The intent of the large rock is to allow us to ignore the relatively negligible effects of air resistance, thus preventing the calculus problem from becoming a differential equations problem.

We can’t afford to do that with a baseball, though.  Coming back to the original problem at Fenway Park, there are two important atmospheric effects to consider.  First, air resistance significantly increases the speed at which Bradley must have thrown the ball to clear the outfield wall.  But second, the Magnus force resulting from backspin on the ball (also responsible for curve balls and surprisingly hard-to-catch pop-ups) actually makes the ball travel farther, thus decreasing the required speed compared with a ball thrown with no backspin.

Accounting for both of these effects, by my calculations (which I can share if there is interest), Bradley would have had to throw the ball at over 105 miles per hour, at an angle of a little over 30 degrees.


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Using a watch– or a stick– as a compass

A couple of years ago, I wrote about a commonly cited method of direction-finding using an analog watch and the sun.  Briefly, if you hold your watch face horizontally with the hour hand pointing toward the sun, then the ray halfway between the hour hand and 12 noon points approximately true south.  (This is for locations in the northern hemisphere; there is a slightly different version that works in the southern hemisphere.)

The punch line was that the method can be extremely inaccurate, with errors potentially exceeding 80 degrees depending on the location, month, and time of day.  I provided a couple of figures, each for a different “extreme” location in the United States, showing the range of error in estimated direction over the course of an entire year.

Unfortunately, I ended on that essentially negative note, without considering any potentially more accurate methods as an alternative.  This post is an attempt to remedy that.  In recent discussion in the comments, Steve H. suggested analysis of the use of the “shadow-stick” method: place a stick vertically in the ground, and mark the location on the ground of the tip of the stick’s shadow at two (or more) different times.  The line containing these points will be roughly west-to-east.

Illustration of the shadow-stick method of direction-finding.  With a stick placed vertically in the ground, the tip of the stick's shadow moves roughly from west to east.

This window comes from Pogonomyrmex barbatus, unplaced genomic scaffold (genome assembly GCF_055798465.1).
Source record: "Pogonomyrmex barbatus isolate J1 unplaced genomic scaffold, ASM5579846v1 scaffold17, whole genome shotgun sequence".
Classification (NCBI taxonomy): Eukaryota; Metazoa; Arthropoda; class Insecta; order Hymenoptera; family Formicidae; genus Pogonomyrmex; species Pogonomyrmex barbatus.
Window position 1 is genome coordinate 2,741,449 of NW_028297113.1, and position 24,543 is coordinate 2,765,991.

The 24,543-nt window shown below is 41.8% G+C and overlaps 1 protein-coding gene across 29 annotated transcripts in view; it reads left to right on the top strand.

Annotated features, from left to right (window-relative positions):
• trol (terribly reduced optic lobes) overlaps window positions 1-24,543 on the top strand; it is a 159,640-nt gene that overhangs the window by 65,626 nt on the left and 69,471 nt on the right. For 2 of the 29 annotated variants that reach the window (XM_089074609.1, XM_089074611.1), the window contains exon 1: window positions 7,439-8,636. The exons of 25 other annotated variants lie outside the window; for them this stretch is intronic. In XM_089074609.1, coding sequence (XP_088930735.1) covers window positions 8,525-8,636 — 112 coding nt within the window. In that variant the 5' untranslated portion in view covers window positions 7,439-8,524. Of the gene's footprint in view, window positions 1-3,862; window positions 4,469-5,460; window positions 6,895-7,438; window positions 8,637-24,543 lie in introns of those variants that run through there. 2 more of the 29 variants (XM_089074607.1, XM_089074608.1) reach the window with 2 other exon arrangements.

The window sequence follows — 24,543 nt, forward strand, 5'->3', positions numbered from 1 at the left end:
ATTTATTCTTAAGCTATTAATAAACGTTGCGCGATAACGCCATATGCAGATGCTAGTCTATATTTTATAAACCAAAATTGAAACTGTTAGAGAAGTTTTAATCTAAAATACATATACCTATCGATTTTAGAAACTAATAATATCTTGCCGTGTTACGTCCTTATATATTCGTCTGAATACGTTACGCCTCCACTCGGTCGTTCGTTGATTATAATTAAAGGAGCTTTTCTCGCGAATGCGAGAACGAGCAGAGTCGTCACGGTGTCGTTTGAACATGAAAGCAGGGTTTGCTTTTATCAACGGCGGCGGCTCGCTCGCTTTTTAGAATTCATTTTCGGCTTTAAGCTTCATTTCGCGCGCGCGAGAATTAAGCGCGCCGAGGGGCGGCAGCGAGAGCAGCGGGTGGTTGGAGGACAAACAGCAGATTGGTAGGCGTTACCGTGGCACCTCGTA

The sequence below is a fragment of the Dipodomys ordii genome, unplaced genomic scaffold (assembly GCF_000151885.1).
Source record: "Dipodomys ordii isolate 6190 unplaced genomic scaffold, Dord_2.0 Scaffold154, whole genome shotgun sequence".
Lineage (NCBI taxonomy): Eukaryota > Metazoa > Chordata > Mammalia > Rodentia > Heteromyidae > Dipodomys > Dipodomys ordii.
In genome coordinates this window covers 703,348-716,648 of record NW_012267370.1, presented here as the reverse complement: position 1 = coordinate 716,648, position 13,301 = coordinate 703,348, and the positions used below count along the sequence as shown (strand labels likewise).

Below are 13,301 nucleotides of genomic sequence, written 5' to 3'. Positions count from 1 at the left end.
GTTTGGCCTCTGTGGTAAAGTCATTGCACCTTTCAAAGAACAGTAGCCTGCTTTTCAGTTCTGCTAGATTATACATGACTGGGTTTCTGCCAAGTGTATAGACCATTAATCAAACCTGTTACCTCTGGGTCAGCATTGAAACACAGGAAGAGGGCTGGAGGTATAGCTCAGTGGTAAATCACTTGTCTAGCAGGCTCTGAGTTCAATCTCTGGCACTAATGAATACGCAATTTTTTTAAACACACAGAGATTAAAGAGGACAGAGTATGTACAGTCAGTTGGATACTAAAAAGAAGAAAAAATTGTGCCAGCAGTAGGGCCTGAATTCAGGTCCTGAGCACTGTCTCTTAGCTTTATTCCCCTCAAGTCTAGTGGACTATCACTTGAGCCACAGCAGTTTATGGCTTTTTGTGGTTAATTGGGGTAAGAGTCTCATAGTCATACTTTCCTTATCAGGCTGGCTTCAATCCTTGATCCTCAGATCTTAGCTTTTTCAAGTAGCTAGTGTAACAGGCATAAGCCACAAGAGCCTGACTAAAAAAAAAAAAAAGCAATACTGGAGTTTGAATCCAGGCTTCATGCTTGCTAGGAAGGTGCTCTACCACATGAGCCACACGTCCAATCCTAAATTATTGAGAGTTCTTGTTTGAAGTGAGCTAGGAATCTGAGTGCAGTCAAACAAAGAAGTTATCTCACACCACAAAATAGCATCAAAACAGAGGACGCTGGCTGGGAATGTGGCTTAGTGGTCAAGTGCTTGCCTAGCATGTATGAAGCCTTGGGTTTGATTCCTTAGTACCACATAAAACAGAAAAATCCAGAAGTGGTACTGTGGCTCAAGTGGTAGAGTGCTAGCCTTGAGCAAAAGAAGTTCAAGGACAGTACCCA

Illustration of the shadow-stick method of direction-finding. With a stick placed vertically in the ground, the tip of the stick’s shadow moves roughly from west to east.

As the following analysis shows, this shadow-stick method of direction-finding is indeed generally more accurate than the watch method… most of the time, anyway.  But even when it is better, it can still be bad.  It turns out that both methods are plagued with some problems, with the not-so-surprising conclusion that if you need to find your way home, there is a tradeoff to be made between accuracy and convenience.

One of the problems with my original presentation was condensing the behavior of the watch method over an entire year into a single plot (in this case, at Lake of the Woods in Minnesota, at a northern latitude where the watch method’s accuracy is best).  This clearly shows the performance envelope, i.e. the maximum possible error over the whole year, but it hides the important trending behavior within each day, and how that daily trend changes very gradually over the year.  We can see this more clearly with an animation: the following shows the same daily behavior of error in estimated direction using the watch method (in blue), but also the shadow-stick method (in red), over the course of this year.

Accuracy of the watch method (blue) and shadow-stick method (red) of direction-finding, over the course of the year 2014 in Lake of the Woods, Minnesota. The shadow-stick method is more accurate 40.6% of the time.

Accuracy of the watch method (blue) and shadow-stick method (red) of direction-finding, over the course of the year 2014 in Lake of the Woods, Minnesota. The shadow-stick method is more accurate 40.6% of the time.

For reference, following are links to a couple of other animations showing the same comparison at other locations.

  • Florida Keys (a southern extreme, where the watch method performs poorly, included in the original earlier post)